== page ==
I’m not sure if anyone reads this besides my mom, but if dear blogosphere, if you’re out there, thoughts?

*BLACK SWAN IS FICTION PEOPLE.

**Like Drew Jacoby of Jacoby and Pronk, all of the members of the Paul Taylor Dance Company and Pilobulus, Misty Copeland, and others.

I don’t practice Santeria, I ain’t go no crystal ball.

4 Apr

A few days ago, I was sitting in my friends’ kitchen, chatting and dunking freshly baked chocolate chip cookies into a class of soy milk (she was out of cow’s milk). I don’t remember exactly where the conversation went—probably discussing the relative merits of different types of dairy—but it led me to make an offhand comment.

            “Oh yeah, I’ve never seen a whole dead goat, but I saw a goat head one time.”

            Claire and her weekend guest looked at me with the type of horror and disgust people usually reserve for talking about incest.

            “Where? Why?”

            “Well, it was part of this Santeria sacrifice I saw on a road in Cuba.”

            Shocked silence.

            “There was this really auspicious tree on the road to the National Theater and the Plaza de la Revolucion. I always saw dead birds or offerings of fruit and stuff like that there.”

            When I stopped to think about it, I frequently almost stepped in quite a few piles of pieces of dead animal, paper, ribbons and other sundries that I realized were some sort of offering seconds before plunging my foot into that benevolent blessing (or something less friendly).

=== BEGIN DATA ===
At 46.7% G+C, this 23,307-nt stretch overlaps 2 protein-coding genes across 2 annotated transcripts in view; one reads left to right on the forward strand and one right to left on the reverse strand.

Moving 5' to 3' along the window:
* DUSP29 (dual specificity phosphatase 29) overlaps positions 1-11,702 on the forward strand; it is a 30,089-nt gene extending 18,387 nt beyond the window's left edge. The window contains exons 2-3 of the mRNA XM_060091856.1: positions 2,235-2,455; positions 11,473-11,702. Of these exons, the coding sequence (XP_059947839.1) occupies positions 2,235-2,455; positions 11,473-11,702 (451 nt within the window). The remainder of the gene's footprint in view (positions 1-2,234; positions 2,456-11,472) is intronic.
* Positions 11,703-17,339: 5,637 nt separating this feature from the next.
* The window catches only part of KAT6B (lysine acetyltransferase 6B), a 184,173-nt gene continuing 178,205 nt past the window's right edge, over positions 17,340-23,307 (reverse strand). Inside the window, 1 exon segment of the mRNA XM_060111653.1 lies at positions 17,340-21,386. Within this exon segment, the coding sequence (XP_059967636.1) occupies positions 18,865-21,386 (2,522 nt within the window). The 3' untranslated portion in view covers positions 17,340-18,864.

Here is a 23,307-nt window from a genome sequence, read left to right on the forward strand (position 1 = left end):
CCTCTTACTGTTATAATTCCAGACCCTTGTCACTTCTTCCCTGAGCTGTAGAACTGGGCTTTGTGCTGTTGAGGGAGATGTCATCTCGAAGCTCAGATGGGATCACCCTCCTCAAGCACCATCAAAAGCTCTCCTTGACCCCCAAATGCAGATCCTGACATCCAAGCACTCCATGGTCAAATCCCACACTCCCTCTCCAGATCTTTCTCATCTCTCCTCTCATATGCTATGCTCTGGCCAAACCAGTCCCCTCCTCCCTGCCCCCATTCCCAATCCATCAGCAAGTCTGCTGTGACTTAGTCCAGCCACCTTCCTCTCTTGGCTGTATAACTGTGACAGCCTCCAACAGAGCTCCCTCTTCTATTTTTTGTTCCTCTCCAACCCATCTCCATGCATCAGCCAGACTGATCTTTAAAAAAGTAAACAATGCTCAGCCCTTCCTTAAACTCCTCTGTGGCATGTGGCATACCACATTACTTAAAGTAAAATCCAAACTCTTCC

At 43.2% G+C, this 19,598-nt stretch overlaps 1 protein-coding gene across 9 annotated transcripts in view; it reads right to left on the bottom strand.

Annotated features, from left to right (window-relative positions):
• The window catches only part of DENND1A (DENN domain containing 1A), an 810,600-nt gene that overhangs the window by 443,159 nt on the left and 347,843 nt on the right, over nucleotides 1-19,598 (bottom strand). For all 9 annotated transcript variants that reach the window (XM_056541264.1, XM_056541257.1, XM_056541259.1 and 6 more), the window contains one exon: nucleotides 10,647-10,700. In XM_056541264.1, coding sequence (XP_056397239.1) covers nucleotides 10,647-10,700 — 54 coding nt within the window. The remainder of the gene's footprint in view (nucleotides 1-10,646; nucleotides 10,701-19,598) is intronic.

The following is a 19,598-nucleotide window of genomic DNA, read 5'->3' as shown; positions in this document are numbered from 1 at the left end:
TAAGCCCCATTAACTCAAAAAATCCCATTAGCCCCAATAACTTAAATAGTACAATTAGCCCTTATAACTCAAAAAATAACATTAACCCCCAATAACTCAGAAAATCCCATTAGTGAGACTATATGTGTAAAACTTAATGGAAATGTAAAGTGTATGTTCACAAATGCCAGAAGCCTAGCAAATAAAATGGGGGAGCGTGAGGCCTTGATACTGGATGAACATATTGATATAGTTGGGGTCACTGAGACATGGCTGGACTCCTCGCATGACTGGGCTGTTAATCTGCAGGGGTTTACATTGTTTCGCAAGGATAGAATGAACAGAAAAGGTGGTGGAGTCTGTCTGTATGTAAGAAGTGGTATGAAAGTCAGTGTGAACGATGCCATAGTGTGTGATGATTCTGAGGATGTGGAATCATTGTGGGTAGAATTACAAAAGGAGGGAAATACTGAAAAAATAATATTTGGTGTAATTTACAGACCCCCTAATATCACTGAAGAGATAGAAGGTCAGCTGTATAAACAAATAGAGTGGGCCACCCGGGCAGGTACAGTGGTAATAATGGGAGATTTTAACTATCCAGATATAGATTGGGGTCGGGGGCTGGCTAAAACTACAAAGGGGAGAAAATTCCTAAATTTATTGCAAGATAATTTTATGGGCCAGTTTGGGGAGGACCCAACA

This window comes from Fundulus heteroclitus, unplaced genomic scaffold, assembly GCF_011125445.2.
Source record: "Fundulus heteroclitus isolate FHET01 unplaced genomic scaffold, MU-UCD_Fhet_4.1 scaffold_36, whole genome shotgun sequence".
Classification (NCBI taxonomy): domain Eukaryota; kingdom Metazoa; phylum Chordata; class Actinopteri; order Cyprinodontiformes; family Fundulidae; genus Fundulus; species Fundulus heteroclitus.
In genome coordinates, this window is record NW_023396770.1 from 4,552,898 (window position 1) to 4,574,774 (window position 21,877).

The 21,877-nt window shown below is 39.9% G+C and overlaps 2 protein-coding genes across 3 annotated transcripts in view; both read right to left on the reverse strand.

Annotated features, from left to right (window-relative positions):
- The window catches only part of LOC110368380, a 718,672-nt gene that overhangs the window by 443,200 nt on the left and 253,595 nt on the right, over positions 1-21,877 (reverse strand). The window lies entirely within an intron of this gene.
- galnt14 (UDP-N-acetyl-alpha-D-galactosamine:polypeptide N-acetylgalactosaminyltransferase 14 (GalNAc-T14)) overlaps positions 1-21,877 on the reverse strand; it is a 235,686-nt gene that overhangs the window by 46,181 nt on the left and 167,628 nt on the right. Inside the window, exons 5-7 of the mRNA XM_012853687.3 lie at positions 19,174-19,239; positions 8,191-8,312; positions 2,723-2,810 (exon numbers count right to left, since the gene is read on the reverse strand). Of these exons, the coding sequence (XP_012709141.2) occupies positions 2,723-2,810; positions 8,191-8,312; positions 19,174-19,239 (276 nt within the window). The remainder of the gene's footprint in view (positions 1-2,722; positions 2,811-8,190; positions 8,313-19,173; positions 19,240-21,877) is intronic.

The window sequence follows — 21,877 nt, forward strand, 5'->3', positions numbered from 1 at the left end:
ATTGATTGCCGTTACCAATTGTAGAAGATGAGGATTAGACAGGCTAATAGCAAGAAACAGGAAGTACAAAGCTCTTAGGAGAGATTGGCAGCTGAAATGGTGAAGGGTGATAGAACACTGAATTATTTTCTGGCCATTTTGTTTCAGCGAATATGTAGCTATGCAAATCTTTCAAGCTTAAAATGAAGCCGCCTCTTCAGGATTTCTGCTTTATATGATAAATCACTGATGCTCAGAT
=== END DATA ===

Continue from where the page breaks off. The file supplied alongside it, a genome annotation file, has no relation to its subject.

Claire continued to stare, bewildered.

            I didn’t really know how to explain the whole phenomenon because it was one of those things that just sort of exists in Cuba and you are aware of, but you don’t worry too much about (like your eccentric 7th grade geography teacher’s dating life—he’s in his mid-thirties, he’s single, what does he do on the weekend? Whatever.)

            Honestly, I still don’t really know a whole lot about Cuban religions of African descent—I have a fuzzy understanding of the various gods and goddesses, the rituals and the doctrine. This is not meant to be an educational post on the goddess Yemaja or what exactly is an orisha—I’m fully admitting ignorance on 99.9% of these religions because, newsflash for the uninitiated, belief systems and codification of them is complicated. What this is meant to be is a commentary: Maybe there is not so much difference between a decapitated goat’s head outside of someone’s apartment and wearing a necklace with the image of a man painfully dying.

            Until you know the whole story, many things look strange at first glance.

            So I guess one man’s disemboweled bird is another man’s not eating cow.

 

[A lighter example: We were happily eating milk-soaked cookies, an American pastime, but my Mexican tutor told me that dunking cookies in milk is just weird to many people in the Yucatan, and not a thing.]